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REVIEW: Hulkverines #1 Sets Up a Battle No One Asked For

The portmanteau “Hulkverine” upsets me on a primal level, and I don’t truly understand why. The reaction I have to the word is the same one I have when I read celebrity couple monikers like “Bennifer” pop up in gossip rags. It makes my eyes roll and my larynx cough up an accompanying groan, probably in part because it lessens the power of either party in my mind. I preface this review with this information because I want you, dear reader, to know that there is an intrinsic bias in the conception of Hulkverines #1 I cannot fully escape (I cringed writing that, by the way).

So now that I've aired by grievances with the name, how is the actual comic? It's...fine. The biggest problem with this first issue is that the name and cover pretty much telegraph what happens on the page. There are no surprises or huge reveals. It feels rote and predictable the way only a comic called Hulkverines can, which is a shame. Greg Pak has written some of the best Hulk stories since Peter David's iconic run; Planet Hulk and World War Hulk were a one-two punch that really earned fan interest in the character, after years of many readers simply not caring about the life of Bruce Banner. His subsequent work on various Hulk-related titles has been hit or miss, but he's a writer with enough good grace that I'll give anything he pens a fair shot.

RELATED: Marvel Announces a Hulkverines (Yes, Hulkverines) Series

Which leads us to Weapon H, a character created by Pak and artist Mike Deodato, who is a dash of Wolverine and a whole heap of Hulk. To say I have mixed feeling about the character of Clayton Cortez is a gross understatement. His arc is something that I very much gravitate toward on paper. The idea of an average Joe being subjected to horrific experiments and then let lose into the world without a proper sense of humanity or direction has always been a story audiences love. It's why we revisit films like Robocop and comics like Barry Windsor-Smith's Weapon X do often. But the execution has been a bit lackluster. Perhaps it's the fact those aforementioned works resonate so deeply they make a lot of Weapon H's story feel pedestrian, or maybe it's because Clay is basically an amalgam of two characters we already love that gnaws at the back of the mind for some strange reason. I like Clay as a human level, but the notion of his hybrid superhero doesn't jibe with me enough to make me rush out and buy books featuring him.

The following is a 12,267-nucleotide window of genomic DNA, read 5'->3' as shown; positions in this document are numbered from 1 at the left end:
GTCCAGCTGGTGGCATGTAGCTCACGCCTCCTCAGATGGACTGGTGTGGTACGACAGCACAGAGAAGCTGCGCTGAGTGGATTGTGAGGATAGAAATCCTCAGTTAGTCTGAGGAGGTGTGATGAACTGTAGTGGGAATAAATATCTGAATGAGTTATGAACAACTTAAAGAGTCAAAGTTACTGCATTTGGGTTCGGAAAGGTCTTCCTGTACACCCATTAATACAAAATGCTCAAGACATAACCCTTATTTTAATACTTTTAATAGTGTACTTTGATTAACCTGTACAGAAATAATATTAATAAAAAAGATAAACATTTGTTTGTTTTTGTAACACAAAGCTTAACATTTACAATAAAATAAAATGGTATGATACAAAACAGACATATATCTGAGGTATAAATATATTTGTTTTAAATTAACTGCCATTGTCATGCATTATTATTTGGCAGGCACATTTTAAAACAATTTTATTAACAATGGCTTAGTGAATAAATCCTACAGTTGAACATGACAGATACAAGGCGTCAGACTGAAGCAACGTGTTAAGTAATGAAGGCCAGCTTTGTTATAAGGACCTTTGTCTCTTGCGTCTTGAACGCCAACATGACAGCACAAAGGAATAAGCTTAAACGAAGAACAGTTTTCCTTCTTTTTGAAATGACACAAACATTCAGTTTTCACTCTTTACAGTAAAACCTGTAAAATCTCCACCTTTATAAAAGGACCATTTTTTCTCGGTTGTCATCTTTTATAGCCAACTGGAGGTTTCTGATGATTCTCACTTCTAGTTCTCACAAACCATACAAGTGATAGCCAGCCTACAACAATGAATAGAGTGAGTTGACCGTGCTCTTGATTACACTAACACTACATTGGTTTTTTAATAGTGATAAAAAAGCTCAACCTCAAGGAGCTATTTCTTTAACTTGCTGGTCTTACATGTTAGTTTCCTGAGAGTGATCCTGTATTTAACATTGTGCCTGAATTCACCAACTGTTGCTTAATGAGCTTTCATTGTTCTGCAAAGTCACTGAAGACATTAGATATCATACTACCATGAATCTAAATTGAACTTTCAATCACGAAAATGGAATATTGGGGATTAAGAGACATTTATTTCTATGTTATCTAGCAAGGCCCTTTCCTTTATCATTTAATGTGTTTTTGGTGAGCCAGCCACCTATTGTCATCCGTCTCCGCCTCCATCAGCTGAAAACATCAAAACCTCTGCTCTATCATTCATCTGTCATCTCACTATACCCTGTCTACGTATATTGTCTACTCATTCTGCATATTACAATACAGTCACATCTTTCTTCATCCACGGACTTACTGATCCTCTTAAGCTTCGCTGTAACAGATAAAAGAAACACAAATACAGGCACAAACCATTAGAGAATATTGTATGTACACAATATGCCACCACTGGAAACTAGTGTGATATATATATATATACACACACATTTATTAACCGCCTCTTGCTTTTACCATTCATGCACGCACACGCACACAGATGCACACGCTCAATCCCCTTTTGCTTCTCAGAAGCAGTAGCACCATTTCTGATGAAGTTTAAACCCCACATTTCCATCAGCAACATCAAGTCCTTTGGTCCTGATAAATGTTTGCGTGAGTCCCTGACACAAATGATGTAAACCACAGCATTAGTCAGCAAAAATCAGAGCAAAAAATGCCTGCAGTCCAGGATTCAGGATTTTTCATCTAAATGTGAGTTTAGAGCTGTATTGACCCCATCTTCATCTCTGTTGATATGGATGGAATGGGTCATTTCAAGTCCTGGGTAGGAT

With Bruce Banner and Logan both coming back from the dead, Clay Cortez's entire existence feels a touch unnecessary. There is no itch needing to be scratched for either character. Hulkverines #1 furthers this exposure by pitting Weapon H against Bruce and Logan, but it's a meeting that does beg the question: Is anyone asking for this? Clay Cortez is a strong enough character to deserve some sort of huge event or maybe closure to all the horrible things he's experienced over the last couple years, but is pushing Hulk and Wolverine into the narrative what readers want? He feels like a footnote in modern comics, to which fans see Clay gracing the cover of a comic and say, "Oh, yeah -- that's a thing."

RELATED: Pak Unleashes Marvel's Most Lethal Living Weapons in Hulkverines

You can't fault the creative team behind Hulkverines #1 too much for their endeavor. The writing is by no means bad (but it's not Pak's best) and Ario Anindito's artwork is mostly solid. In fact, my favorite thing about this issue is centered around the Leader and a roll of paper, a sequence that is executed so well by Anindito and colorists Morry Hollowell and Andrew Crossley that it made me snort with laughter. The visual pacing is also pretty great. Not much over-the-top action really unfolds on the page, but the little bit that does go down looks great.

If you're a fan of Clay Cortez or if you just can't get enough Hulk and Wolverine...or if you love obnoxious portmanteaus, then Hulkverines #1 is the book for you, I guess. Again, this is by no means a bad comic, but it does feel like it's a bit phoned in, which might be even more upsetting. If it was outright terrible, then at least it would have been more fun to read.

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